by Sue Slotterback

An annual ritual is about to commence along our shoreline. It’s time for the migration and spawning of horseshoe crabs. Known as a “living fossil”, horseshoe crabs date back more than 450 million years! They are closely related to spiders, ticks, and scorpions. Limulus polyphemus, the American Horseshoe Crab, is found from Maine to the Yucatan Peninsula. The largest population of spawning horseshoe crabs in the world can be found in Delaware Bay. In late April, horseshoe crabs begin their migration from the deeper offshore ocean waters into the bay. With a male in tow, the female comes ashore on the incoming tide. She digs herself into the sand and with external fertilization from the male, begins to lay sticky, green eggs. As the tide rises, the pair moves up the beach laying more nests along the way. When the tide recedes, they move into the shallows to wait for the next incoming tide. They will continue coming ashore, especially on the higher night time tides, to lay eggs until she has laid her 80,000 to 100,000 eggs for the season.

At the same time, millions of shorebirds from Central and South America descend on these same shores, their rest stop along a 3,000 – 9,000 mile annual journey to their Arctic breeding grounds. When the birds arrive, they are starving, having used up all their reserves on their long frequently non-stop flight. They must find food and horseshoe crab eggs are perfect: packed with fat and protein, and easily found as each wave of spawning crabs unearth some of the previously laid eggs.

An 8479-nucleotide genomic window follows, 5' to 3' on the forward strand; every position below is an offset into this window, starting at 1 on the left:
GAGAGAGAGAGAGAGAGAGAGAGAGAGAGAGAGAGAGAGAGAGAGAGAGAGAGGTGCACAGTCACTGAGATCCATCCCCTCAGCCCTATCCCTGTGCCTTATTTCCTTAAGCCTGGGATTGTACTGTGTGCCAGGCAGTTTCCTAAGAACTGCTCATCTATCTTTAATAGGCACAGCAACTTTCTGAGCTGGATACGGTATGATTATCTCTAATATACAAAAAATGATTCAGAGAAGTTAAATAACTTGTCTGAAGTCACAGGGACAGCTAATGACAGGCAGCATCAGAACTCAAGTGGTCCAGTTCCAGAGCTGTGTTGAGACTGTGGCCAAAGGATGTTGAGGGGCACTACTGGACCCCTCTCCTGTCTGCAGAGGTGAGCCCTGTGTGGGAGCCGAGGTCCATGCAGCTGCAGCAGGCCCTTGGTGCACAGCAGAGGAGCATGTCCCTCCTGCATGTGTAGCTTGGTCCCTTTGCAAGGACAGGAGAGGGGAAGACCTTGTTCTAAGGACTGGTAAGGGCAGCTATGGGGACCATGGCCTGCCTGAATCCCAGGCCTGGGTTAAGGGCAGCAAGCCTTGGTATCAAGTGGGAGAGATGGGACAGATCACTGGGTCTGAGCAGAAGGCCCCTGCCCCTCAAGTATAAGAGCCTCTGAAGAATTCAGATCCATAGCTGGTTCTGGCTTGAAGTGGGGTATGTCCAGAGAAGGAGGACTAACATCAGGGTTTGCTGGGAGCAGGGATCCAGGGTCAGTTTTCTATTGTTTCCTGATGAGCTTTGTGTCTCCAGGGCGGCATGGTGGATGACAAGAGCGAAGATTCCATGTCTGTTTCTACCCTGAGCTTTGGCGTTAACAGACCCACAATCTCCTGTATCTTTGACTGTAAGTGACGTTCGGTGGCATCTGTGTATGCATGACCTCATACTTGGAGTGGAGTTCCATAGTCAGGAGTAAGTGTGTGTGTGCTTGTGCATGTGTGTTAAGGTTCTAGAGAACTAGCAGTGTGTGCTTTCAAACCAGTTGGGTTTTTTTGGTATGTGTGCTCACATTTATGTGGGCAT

Humans have a long connection to horseshoe crabs. Native Americans ate their eggs. In the 1800s and early 1900s, a thriving industry on the Delaware Bay collected horseshoe crabs by the millions. They were dried, ground and used to fertilize crops and feed hogs. Perhaps their most important connection to humans is that their white blood cells contain a chemical called LAL, Limulus Amoebocyte Lysate. LAL is used to test for contaminants in all injectable drugs and vaccines; all internal prosthetics, like artificial knees, hips and pacemakers; contacts and contact solution; and it is the test for spinal meningitis.

The 1980s saw a large increase in the number of horseshoe crabs being used as bait to catch eel and channeled whelk, mostly for overseas markets. This overharvesting is cited as a cause for the dramatic decline in shorebirds. As a result, the state of NJ has a moratorium placed on the harvesting of the crabs.

A key issue facing horseshoe crabs is a lack of adequate spawning habitat. With its calm, shallow waters and gentle sloping beaches, Delaware Bay beaches are perfect spawning habitat. Development along the waterfront with bulkheads reaching the high tide line leaves little access for the crabs to spawn. Restoration efforts have focused on improving sand reserves on Delaware Bay beaches and working to remove hazards that entrap crabs. The reTURN the Favor project works to rescue stranded horseshoe crabs. As horseshoe crabs come onto the beaches they often get caught in exposed rubble, or get turned upside down in the waves and stranded. RTF project volunteers help by freeing crabs and work on projects to help remove debris from beaches.

Our Spring Shorebird and Horseshoe Crab Festival, May 20-21, has workshops, demonstrations, and field trips that focus on the crabs and their role in shorebird migration. Volunteers can help with horseshoe crab spawning surveys, horseshoe crab tagging, and reTURN the Favor walks ( from May to June. Reach out and connect with this ancient phenomenon right here in Cape May County’s backyard.